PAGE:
Combat herbicide resistance by using strip cultivation for weed management

Two webinars will explain strip cultivation, an alternative to herbicides for managing weeds in orchards and vineyards.

The Wonder Weeder front-mounted implement used for strip cultivation in a Michigan apple orchard.
The Wonder Weeder front-mounted implement used for strip cultivation in a Michigan apple orchard.

Managing ground cover in orchards and vineyards is important for reducing competition among fruit crops and non-crop plants or weeds. In young plantings, weeds compete for sunlight, water and nutrients resulting in smaller trees and vines. In mature plantings, weed competition can result in smaller fruits and lower yields.

Weed management in fruit crops often begins with tillage or an herbicide application before trees or vines are planted. Although this may give new plantings a head start on growth, the soil’s seed bank quickly replenishes weeds that were initially killed off. Therefore, repeated management is needed to keep weeds at bay.

Although managing weeds is necessary, using herbicides poses some challenges. For example, repeated use of the same herbicide may result in weed resistance to the herbicide. If not applied carefully, herbicide injury to trees and vines may occur. In certified organic systems, approved herbicides are not as effective as their conventional counterparts.

Wonder weederStrip cultivation, also known as the Swiss Sandwich system, is an herbicide alternative option for weed management. This approach uses a cultivating implement to disturb weeds by cultivating the top 3-5 inches of soil in the crop row (see photos). Research in the Organic Pest Management Lab at Michigan State University has demonstrated that strip cultivation provides comparable if not better weed control as well as increased soil nitrate and ammonium levels.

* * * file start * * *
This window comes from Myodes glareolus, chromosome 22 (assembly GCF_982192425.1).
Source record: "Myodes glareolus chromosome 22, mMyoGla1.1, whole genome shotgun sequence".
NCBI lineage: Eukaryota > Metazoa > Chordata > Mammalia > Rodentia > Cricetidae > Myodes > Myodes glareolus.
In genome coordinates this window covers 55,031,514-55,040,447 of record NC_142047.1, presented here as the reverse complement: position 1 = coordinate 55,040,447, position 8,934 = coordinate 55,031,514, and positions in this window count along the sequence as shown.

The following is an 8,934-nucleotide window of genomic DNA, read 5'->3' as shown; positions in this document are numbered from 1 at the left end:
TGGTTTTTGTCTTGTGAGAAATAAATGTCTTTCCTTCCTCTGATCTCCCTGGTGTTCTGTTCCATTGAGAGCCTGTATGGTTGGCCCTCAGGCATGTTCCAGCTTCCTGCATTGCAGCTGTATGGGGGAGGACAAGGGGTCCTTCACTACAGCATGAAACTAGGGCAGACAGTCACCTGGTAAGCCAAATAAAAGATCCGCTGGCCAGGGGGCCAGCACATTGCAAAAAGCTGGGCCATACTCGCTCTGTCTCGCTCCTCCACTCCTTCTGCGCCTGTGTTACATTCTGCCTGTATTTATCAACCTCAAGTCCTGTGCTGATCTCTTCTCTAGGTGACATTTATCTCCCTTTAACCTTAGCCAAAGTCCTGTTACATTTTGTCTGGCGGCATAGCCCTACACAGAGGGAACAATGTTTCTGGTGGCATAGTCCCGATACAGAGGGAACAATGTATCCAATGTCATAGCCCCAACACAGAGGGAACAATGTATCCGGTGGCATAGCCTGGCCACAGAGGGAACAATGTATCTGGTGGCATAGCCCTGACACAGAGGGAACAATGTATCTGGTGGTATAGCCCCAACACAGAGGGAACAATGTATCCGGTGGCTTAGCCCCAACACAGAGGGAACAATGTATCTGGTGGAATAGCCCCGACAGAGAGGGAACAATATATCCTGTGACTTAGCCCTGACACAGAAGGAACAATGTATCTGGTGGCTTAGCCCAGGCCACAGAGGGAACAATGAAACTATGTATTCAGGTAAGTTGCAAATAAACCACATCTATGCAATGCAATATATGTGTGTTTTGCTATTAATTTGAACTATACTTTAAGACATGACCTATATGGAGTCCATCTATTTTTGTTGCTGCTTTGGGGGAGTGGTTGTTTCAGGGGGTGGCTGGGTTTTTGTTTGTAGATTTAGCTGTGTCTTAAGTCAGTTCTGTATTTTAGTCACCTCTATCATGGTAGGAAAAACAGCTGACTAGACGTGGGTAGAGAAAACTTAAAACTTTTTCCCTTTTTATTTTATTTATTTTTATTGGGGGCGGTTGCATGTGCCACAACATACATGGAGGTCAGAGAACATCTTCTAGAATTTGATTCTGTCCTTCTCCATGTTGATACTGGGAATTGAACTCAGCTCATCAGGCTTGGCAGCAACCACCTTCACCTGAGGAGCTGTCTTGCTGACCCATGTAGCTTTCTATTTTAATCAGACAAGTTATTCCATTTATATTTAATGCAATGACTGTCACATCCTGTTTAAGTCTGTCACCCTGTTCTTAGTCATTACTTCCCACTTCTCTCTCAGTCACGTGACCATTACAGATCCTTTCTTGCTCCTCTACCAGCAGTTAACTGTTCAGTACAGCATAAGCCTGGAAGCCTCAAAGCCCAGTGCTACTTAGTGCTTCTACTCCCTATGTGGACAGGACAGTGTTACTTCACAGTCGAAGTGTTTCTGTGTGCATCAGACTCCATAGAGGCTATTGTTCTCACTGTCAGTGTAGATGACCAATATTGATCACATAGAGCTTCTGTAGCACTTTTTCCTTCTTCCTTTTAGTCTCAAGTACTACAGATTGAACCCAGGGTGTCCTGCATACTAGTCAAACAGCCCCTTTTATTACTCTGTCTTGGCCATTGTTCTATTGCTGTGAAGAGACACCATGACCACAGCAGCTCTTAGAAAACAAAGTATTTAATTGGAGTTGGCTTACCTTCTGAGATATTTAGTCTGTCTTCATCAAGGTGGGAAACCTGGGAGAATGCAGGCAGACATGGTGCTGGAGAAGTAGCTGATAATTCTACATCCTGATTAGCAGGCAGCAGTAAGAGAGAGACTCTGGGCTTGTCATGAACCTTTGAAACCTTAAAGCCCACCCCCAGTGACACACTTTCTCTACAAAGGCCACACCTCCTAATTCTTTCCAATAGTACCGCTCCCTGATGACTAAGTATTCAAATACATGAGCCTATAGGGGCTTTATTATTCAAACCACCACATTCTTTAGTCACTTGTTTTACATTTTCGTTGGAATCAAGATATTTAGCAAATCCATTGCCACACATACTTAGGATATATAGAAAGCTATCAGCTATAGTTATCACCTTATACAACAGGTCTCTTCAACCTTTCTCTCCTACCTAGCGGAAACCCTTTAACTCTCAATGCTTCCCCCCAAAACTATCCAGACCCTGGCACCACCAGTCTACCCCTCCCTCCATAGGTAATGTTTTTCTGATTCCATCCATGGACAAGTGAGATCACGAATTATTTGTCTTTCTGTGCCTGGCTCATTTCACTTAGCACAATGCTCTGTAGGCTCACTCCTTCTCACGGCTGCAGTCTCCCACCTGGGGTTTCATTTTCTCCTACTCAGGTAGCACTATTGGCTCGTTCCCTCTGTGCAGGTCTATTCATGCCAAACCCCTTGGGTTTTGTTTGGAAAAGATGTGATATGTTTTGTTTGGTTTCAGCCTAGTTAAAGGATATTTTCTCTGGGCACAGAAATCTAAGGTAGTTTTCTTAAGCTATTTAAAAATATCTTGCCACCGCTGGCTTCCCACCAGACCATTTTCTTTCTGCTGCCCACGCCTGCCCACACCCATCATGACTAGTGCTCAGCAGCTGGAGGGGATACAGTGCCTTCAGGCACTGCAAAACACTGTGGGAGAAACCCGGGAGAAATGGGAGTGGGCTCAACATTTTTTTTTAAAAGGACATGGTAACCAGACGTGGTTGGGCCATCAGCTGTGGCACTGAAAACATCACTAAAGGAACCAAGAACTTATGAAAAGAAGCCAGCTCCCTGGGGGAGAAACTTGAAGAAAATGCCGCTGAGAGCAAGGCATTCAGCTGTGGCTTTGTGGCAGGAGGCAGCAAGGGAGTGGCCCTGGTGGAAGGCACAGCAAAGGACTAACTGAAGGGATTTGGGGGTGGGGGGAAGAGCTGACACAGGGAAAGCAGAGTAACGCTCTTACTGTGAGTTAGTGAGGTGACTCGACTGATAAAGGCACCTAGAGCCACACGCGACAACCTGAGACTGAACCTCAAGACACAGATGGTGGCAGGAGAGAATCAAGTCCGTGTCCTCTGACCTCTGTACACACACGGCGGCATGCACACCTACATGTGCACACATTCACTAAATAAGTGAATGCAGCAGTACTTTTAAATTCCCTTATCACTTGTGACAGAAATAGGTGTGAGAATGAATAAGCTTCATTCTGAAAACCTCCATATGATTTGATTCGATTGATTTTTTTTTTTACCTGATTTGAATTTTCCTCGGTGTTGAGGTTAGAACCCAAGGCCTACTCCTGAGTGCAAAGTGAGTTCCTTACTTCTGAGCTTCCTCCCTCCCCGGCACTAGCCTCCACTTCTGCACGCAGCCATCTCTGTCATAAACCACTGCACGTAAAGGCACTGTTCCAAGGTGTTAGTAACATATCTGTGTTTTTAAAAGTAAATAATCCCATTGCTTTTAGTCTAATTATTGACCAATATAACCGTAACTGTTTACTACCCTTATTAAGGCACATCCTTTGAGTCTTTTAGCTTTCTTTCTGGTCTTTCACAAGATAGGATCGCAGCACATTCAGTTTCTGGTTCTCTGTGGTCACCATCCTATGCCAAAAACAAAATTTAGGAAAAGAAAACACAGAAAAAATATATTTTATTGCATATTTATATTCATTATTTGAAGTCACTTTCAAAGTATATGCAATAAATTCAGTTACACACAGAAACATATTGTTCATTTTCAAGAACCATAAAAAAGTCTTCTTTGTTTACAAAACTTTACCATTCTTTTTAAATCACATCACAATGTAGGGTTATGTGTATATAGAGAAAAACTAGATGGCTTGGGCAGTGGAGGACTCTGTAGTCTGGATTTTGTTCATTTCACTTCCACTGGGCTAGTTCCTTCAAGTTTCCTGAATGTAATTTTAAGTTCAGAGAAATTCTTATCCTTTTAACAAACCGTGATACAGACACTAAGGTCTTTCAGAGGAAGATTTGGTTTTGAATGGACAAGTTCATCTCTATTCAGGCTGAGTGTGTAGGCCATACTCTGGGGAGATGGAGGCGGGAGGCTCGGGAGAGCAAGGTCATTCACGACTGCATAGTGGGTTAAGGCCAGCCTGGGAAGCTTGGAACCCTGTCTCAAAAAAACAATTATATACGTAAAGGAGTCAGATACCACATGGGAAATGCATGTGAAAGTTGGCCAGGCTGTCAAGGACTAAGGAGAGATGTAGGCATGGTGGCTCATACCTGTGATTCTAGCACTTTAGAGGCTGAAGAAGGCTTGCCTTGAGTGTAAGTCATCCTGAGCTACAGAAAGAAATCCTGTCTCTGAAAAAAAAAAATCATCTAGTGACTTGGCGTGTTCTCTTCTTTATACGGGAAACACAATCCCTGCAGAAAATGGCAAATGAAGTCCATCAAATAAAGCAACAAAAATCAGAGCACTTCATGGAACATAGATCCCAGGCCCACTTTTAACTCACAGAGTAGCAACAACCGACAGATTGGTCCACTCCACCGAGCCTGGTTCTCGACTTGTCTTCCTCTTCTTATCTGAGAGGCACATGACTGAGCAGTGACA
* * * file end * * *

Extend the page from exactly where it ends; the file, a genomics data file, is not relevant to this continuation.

Want to learn more about strip cultivation? Join MSU Entomology’s Matt Grieshop and Brad Baughman for two free online webinars on using strip cultivation in apples and grapes. Topics include impacts of strip cultivation on weeds, pests and beneficial insects. Availability and pros/cons of strip cultivation equipment will also be discussed. The grape webinar will be held on March 4 from 12-3 p.m. The apple webinar will be held on March 5 from 12-3 p.m.

To access the webinar, enter into your browser’s address bar, select “Enter as a Guest,” type your name, and click on “Proceed.”

For more information on weed management using herbicides, refer to “Herbicides 2014” in the Michigan State University Extension 2014 Michigan Fruit Management Guide.

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